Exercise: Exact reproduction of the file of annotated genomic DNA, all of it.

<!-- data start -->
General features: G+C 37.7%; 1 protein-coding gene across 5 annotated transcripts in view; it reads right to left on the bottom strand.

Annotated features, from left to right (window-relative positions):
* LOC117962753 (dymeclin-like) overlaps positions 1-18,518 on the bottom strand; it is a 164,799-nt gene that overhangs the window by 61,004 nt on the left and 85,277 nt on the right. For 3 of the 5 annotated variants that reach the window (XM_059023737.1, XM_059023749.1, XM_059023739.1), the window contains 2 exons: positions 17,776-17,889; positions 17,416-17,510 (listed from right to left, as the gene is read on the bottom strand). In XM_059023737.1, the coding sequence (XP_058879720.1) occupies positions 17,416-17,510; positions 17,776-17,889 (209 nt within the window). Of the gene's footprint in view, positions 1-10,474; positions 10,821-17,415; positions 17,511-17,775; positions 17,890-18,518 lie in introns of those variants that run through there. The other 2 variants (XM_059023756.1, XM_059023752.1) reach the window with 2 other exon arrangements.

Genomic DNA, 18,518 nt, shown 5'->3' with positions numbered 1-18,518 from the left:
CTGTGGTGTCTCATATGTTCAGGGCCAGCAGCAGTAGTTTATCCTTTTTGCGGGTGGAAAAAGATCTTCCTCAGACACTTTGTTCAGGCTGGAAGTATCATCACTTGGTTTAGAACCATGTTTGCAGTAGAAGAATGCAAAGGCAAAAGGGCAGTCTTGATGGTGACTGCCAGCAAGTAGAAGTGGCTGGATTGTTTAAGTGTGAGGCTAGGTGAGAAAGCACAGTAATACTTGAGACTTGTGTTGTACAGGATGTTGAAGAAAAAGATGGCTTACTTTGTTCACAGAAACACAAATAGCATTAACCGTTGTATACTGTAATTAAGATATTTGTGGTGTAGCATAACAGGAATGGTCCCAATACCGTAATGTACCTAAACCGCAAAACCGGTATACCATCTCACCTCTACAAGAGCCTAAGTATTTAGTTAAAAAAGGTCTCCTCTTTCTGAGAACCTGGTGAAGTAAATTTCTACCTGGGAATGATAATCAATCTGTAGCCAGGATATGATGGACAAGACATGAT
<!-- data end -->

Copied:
General features: G+C 37.7%; 1 protein-coding gene across 5 annotated transcripts in view; it reads right to left on the bottom strand.

Annotated features, from left to right (window-relative positions):
* LOC117962753 (dymeclin-like) overlaps positions 1-18,518 on the bottom strand; it is a 164,799-nt gene that overhangs the window by 61,004 nt on the left and 85,277 nt on the right. For 3 of the 5 annotated variants that reach the window (XM_059023737.1, XM_059023749.1, XM_059023739.1), the window contains 2 exons: positions 17,776-17,889; positions 17,416-17,510 (listed from right to left, as the gene is read on the bottom strand). In XM_059023737.1, the coding sequence (XP_058879720.1) occupies positions 17,416-17,510; positions 17,776-17,889 (209 nt within the window). Of the gene's footprint in view, positions 1-10,474; positions 10,821-17,415; positions 17,511-17,775; positions 17,890-18,518 lie in introns of those variants that run through there. The other 2 variants (XM_059023756.1, XM_059023752.1) reach the window with 2 other exon arrangements.

Genomic DNA, 18,518 nt, shown 5'->3' with positions numbered 1-18,518 from the left:
CTGTGGTGTCTCATATGTTCAGGGCCAGCAGCAGTAGTTTATCCTTTTTGCGGGTGGAAAAAGATCTTCCTCAGACACTTTGTTCAGGCTGGAAGTATCATCACTTGGTTTAGAACCATGTTTGCAGTAGAAGAATGCAAAGGCAAAAGGGCAGTCTTGATGGTGACTGCCAGCAAGTAGAAGTGGCTGGATTGTTTAAGTGTGAGGCTAGGTGAGAAAGCACAGTAATACTTGAGACTTGTGTTGTACAGGATGTTGAAGAAAAAGATGGCTTACTTTGTTCACAGAAACACAAATAGCATTAACCGTTGTATACTGTAATTAAGATATTTGTGGTGTAGCATAACAGGAATGGTCCCAATACCGTAATGTACCTAAACCGCAAAACCGGTATACCATCTCACCTCTACAAGAGCCTAAGTATTTAGTTAAAAAAGGTCTCCTCTTTCTGAGAACCTGGTGAAGTAAATTTCTACCTGGGAATGATAATCAATCTGTAGCCAGGATATGATGGACAAGACATGAT